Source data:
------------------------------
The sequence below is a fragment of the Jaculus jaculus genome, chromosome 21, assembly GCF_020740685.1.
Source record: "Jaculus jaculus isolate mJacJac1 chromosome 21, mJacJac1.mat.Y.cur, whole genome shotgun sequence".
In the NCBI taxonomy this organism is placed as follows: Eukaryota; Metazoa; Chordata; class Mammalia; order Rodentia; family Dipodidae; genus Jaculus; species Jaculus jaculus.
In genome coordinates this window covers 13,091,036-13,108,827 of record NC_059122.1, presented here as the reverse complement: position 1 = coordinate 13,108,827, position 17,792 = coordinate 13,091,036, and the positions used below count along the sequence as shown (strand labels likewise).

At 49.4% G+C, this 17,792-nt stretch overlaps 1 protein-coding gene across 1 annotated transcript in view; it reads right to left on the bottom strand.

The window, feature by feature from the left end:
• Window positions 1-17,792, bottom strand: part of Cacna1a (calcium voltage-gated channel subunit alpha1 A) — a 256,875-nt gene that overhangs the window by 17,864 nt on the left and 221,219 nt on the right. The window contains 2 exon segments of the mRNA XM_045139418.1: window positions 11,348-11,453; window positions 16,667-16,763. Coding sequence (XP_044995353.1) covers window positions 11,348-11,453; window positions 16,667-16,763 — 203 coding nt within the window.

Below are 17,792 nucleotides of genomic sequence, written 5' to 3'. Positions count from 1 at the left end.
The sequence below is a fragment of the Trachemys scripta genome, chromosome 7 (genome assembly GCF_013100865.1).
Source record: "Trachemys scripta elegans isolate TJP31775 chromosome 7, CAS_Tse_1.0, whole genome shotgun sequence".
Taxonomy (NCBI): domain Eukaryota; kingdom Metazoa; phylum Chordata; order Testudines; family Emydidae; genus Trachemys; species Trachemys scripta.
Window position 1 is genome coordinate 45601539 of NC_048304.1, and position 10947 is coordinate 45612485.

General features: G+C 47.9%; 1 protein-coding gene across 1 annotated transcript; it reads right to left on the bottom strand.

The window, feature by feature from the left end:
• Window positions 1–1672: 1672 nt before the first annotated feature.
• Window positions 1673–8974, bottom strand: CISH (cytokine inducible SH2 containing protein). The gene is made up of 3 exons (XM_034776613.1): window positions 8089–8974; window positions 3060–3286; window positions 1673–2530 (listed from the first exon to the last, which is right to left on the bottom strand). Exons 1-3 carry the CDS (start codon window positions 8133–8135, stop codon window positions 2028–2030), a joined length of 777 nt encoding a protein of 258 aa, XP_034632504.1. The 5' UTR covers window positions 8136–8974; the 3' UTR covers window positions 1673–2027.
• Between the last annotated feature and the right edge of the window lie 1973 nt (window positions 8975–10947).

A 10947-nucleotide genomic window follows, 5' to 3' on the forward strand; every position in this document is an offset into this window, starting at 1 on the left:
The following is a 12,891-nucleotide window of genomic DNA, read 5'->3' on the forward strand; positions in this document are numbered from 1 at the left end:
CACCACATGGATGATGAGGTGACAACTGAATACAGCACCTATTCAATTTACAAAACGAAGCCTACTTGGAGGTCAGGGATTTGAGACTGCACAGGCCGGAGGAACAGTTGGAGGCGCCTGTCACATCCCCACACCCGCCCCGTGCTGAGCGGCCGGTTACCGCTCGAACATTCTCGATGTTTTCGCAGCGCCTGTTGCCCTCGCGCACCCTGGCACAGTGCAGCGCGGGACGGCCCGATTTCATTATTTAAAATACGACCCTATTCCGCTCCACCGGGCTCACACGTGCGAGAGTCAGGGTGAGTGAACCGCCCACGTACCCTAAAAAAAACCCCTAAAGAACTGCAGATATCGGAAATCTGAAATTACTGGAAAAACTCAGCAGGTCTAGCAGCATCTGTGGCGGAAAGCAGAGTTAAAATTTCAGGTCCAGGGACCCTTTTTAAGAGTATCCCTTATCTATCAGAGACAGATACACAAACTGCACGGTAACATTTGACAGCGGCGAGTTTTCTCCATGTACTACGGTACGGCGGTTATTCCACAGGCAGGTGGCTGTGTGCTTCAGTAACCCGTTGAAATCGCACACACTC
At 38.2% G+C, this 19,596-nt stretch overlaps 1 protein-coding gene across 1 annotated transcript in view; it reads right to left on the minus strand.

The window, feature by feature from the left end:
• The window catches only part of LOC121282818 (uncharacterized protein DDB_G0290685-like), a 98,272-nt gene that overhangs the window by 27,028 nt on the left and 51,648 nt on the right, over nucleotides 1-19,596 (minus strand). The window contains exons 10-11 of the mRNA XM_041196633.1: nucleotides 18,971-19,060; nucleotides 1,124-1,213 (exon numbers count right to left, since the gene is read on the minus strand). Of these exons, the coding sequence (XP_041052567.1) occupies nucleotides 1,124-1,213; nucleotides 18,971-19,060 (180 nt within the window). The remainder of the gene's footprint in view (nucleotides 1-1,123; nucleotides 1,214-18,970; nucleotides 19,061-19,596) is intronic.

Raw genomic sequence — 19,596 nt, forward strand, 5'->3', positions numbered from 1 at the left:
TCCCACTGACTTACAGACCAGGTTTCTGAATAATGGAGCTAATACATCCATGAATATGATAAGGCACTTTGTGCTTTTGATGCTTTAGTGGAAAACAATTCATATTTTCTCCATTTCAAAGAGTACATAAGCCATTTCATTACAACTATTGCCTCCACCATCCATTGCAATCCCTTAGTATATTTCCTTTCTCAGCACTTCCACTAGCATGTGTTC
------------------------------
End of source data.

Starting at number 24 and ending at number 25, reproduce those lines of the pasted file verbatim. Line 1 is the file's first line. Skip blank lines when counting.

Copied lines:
Raw genomic sequence — 19,596 nt, forward strand, 5'->3', positions numbered from 1 at the left:
TCCCACTGACTTACAGACCAGGTTTCTGAATAATGGAGCTAATACATCCATGAATATGATAAGGCACTTTGTGCTTTTGATGCTTTAGTGGAAAACAATTCATATTTTCTCCATTTCAAAGAGTACATAAGCCATTTCATTACAACTATTGCCTCCACCATCCATTGCAATCCCTTAGTATATTTCCTTTCTCAGCACTTCCACTAGCATGTGTTC